Keep It Brief

red poppyThe following was written by Max Lucado.

I hope reading it will bless you as much as it did me.

“I believe in brevity. And since you’ve given me a minute of your time, I shouldn’t take more than my share. Over the years I’ve collected some “brief” statements of truth. Share them when you can. But if you do…keep it brief!

Pray all the time. If necessary, use words.
God forgets the past. Imitate Him.
Greed I’ve often regretted. Generosity—never.
In buying a gift for your wife, practicality can be more expensive than extravagance.
Don’t ask God to do what you want. Ask God to do what is right.
You’ll give up on yourself before God will.
Flattery is fancy dishonesty.
You’ll regret opening your mouth. You’ll rarely regret keeping it shut.
To see sin without grace is despair. To see grace without sin is arrogance. To see them in tandem is conversion!”

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Celebrate Easter Without the Easter Bunny

“He has Risen!” (Mat 28:6)

Easter symbolizes renewal and rejoicing. Winter is over; a new season is coming to life with glorious abandonment, unfurling and blooming before our eyes. It’s a time of great expectations and also a time for reflection. A perfect occasion for getting together with family and friends and reestablishing old connections.

1. Wake up early and greet the rising sun with praise and prayer.

Give praise for the newness of life and the joy of living in harmony with God’s creation. Say a prayer asking for strength and courage to live according to the Creator’s plan and the wisdom to appreciate and care for what He has entrusted to you.

2. Take a nature hike in the country or visit a city park nearby.

Focus on the beauty and the freshness of life as you stroll. If you have children with you share basic information about the various plants, trees and shrubs. Keep it brief and make it interesting. Use this time to emphasis the importance of recycling and taking care of our environment.

3. Share the story and meaning of Easter (birth, death and resurrection of Jesus) with someone you just met.

Keep the account brief and make the story interesting. Let the person you’re sharing with ask questions and relate their own viewpoint. Remember this is a time to share not to preach or create dissension.

4. Invite family and friends to your home for a meal.

Before or after the meal take turns reading the Easter story as recorded in Matthew chapters 26-28. Share what it means to you personally. Ask others to share their views as well. Other ideas for sharing include memories from your childhood and ways that you and your family celebrated Easter (include funny or surprising moments).

5. Volunteer a couple of hours at a homeless shelter.

Easter is after all a time of renewal. There’s no better way to celebrate a new beginning than by encouraging others that are struggling with past losses and are feeling disconnected and hopeless. Listen to their story without judgment and offer encouragement when appropriate.

The spirit of Easter (rebirth) can be celebrated everyday regardless of where you happen to be at any particular moment. Take a minute once or twice a day to breathe deeply, stretch, look up and around you and connect with the present. This moment will pass like all the others. Savor it while it lasts.

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Every action motivated by love,

Every word spoken with kindness,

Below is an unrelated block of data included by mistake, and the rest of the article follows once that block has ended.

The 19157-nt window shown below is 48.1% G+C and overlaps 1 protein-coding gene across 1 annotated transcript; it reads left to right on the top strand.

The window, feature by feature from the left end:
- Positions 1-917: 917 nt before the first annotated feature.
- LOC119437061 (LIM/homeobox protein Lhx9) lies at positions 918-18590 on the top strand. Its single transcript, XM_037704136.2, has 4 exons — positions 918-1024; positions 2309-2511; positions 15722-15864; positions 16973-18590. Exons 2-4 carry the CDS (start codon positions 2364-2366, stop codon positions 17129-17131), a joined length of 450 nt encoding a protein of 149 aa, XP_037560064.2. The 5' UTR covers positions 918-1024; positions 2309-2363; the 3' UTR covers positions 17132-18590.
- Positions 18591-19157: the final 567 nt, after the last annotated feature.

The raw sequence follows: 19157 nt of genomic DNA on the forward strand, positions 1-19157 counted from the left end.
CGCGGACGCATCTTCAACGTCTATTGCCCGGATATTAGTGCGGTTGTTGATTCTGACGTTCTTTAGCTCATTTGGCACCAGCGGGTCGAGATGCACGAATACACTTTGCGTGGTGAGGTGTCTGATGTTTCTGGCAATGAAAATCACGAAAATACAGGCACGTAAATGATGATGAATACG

Every smile given from the heart

Ascends to God–

As an offering of worship.

(c) 2014, Paulina R. Jaramillo

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Quotes by famous authors on the subject of forgiveness

  • “He who cannot forgive others, breaks the bridge over which he himself must pass.” –George Herbert
  • “It is vain for you to expect, it is impudent for you to ask of God forgiveness on your own behalf, if you refuse to exercise this forgiving temper to others. –Benjamin Hoadly

  •  “I never forgive,” General Oglethorpe, said to the John Wesley. “Then I hope, sir,” replied Wesley, “that you never sin!”

  • “We pardon as long as we love.” –de La Rochefoucauld

  • “To err is human; to forgive, divine.” –Alexander Pope
  • “Who from crimes would pardoned be, in mercy should set others free.” –Shakespeare

For additional information on forgiveness visit My book, Life Interrupted: Grief Recovery Guide & Workbook, addresses various topics including: fear, depression, hurt, guilt. (“see inside” option and FREE articles also available.)

Our Refuge

beach sunset

“In the times of greatest struggle,

When the angry billows roll,

I can always find my Savior,

Christ, the Refuge of my soul.”


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“Be Anxious For Nothing”


“Do not be anxious about anything,

But in everything,

by prayer and petition,

with thanksgiving,

present your requests to God.”

 (Phil 4:6)

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What Or Who Will You Honor This Year?


The title above could be rewritten “what or who will occupy first place in your life?” Will it be faith in God and the plans He has for you? Or will it be a guilty conscious due to unconfessed sin?

Choosing to ignore our past behavior and running from reality rather than confessing our sins and accepting God’s forgiveness is like running at top speed with a hood over our head. Sooner or later we’ll run into a brick wall!  

Even then, God will remove the hood and carve a way through the barrier—IF we let him.

“All of us at one time or another come face to face with our past. And it’s always an awkward encounter. When our sins catch up with us we can do one of two things: run or wrestle.” Max Lucado

Paulina has a Master of Arts degree in Counseling. She conducts workshops on Healing From Loss and is the grief group facilitator at her church. Her book, “Life Interrupted; Grief Recovery Guide and Workbook” is available through Amazon and her website: